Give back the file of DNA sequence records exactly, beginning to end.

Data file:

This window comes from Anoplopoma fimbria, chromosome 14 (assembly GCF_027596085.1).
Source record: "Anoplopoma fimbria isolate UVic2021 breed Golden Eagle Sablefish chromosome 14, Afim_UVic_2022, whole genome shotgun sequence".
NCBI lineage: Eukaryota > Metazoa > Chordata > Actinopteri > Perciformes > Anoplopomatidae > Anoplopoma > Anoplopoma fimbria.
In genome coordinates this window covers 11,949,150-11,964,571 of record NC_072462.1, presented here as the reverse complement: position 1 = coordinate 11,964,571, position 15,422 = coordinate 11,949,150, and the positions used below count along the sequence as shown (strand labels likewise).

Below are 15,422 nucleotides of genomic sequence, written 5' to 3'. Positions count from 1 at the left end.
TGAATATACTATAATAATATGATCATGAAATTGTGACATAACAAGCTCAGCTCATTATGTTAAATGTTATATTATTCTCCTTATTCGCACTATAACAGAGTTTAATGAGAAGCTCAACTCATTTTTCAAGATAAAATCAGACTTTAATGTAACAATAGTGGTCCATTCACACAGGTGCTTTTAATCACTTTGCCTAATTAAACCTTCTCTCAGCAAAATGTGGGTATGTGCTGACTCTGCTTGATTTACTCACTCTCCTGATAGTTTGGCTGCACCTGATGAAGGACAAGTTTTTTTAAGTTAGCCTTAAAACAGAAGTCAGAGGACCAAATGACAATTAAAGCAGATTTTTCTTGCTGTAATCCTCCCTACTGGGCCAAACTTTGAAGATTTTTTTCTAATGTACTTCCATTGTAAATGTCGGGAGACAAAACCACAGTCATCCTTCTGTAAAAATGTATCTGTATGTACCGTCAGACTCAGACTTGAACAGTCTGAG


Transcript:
This window comes from Anoplopoma fimbria, chromosome 14 (assembly GCF_027596085.1).
Source record: "Anoplopoma fimbria isolate UVic2021 breed Golden Eagle Sablefish chromosome 14, Afim_UVic_2022, whole genome shotgun sequence".
NCBI lineage: Eukaryota > Metazoa > Chordata > Actinopteri > Perciformes > Anoplopomatidae > Anoplopoma > Anoplopoma fimbria.
In genome coordinates this window covers 11,949,150-11,964,571 of record NC_072462.1, presented here as the reverse complement: position 1 = coordinate 11,964,571, position 15,422 = coordinate 11,949,150, and the positions used below count along the sequence as shown (strand labels likewise).

Below are 15,422 nucleotides of genomic sequence, written 5' to 3'. Positions count from 1 at the left end.
TGAATATACTATAATAATATGATCATGAAATTGTGACATAACAAGCTCAGCTCATTATGTTAAATGTTATATTATTCTCCTTATTCGCACTATAACAGAGTTTAATGAGAAGCTCAACTCATTTTTCAAGATAAAATCAGACTTTAATGTAACAATAGTGGTCCATTCACACAGGTGCTTTTAATCACTTTGCCTAATTAAACCTTCTCTCAGCAAAATGTGGGTATGTGCTGACTCTGCTTGATTTACTCACTCTCCTGATAGTTTGGCTGCACCTGATGAAGGACAAGTTTTTTTAAGTTAGCCTTAAAACAGAAGTCAGAGGACCAAATGACAATTAAAGCAGATTTTTCTTGCTGTAATCCTCCCTACTGGGCCAAACTTTGAAGATTTTTTTCTAATGTACTTCCATTGTAAATGTCGGGAGACAAAACCACAGTCATCCTTCTGTAAAAATGTATCTGTATGTACCGTCAGACTCAGACTTGAACAGTCTGAG